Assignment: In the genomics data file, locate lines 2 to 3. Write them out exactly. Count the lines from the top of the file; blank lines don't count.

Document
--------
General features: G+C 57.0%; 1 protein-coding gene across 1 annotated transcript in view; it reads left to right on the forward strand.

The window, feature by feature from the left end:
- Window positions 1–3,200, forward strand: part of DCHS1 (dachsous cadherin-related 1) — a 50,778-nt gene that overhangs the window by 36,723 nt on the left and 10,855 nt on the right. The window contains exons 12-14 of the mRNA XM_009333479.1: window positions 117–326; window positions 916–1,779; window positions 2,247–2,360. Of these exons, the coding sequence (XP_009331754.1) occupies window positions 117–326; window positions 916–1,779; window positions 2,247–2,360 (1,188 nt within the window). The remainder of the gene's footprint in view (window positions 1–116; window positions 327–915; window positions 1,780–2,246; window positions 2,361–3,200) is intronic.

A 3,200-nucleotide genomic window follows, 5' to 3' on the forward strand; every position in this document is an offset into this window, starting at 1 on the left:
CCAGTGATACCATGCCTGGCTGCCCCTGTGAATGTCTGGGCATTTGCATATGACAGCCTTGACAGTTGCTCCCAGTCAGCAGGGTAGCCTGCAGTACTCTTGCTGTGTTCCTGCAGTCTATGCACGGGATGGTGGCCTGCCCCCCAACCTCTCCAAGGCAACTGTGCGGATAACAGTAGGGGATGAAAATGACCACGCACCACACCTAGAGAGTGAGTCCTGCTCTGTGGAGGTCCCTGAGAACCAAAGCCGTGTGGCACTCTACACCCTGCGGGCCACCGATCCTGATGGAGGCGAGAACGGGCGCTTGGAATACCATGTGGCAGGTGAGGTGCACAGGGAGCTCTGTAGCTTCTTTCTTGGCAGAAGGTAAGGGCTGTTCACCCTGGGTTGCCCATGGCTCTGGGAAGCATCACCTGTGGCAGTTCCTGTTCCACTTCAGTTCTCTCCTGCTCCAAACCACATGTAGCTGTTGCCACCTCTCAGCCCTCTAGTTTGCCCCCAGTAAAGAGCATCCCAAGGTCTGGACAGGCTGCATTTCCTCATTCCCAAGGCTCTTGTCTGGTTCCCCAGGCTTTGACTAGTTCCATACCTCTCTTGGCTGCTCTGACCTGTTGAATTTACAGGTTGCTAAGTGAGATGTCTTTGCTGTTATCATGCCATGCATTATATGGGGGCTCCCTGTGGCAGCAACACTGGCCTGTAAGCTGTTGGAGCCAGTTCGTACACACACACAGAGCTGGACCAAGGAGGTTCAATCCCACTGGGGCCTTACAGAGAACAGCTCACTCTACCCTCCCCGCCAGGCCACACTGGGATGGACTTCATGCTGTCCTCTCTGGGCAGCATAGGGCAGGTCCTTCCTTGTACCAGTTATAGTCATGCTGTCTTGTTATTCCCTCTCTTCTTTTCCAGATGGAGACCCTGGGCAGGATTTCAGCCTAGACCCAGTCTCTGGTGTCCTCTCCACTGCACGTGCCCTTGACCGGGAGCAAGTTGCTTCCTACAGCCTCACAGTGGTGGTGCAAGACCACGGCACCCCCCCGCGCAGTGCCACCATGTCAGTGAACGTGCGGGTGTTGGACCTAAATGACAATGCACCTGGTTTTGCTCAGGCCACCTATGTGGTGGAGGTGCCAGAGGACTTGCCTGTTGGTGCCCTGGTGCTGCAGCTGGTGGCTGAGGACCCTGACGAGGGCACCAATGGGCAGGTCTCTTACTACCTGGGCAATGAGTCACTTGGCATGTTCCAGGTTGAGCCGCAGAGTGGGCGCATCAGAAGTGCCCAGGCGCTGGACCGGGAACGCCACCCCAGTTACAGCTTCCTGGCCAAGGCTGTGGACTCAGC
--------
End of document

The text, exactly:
The window, feature by feature from the left end:
- Window positions 1–3,200, forward strand: part of DCHS1 (dachsous cadherin-related 1) — a 50,778-nt gene that overhangs the window by 36,723 nt on the left and 10,855 nt on the right. The window contains exons 12-14 of the mRNA XM_009333479.1: window positions 117–326; window positions 916–1,779; window positions 2,247–2,360. Of these exons, the coding sequence (XP_009331754.1) occupies window positions 117–326; window positions 916–1,779; window positions 2,247–2,360 (1,188 nt within the window). The remainder of the gene's footprint in view (window positions 1–116; window positions 327–915; window positions 1,780–2,246; window positions 2,361–3,200) is intronic.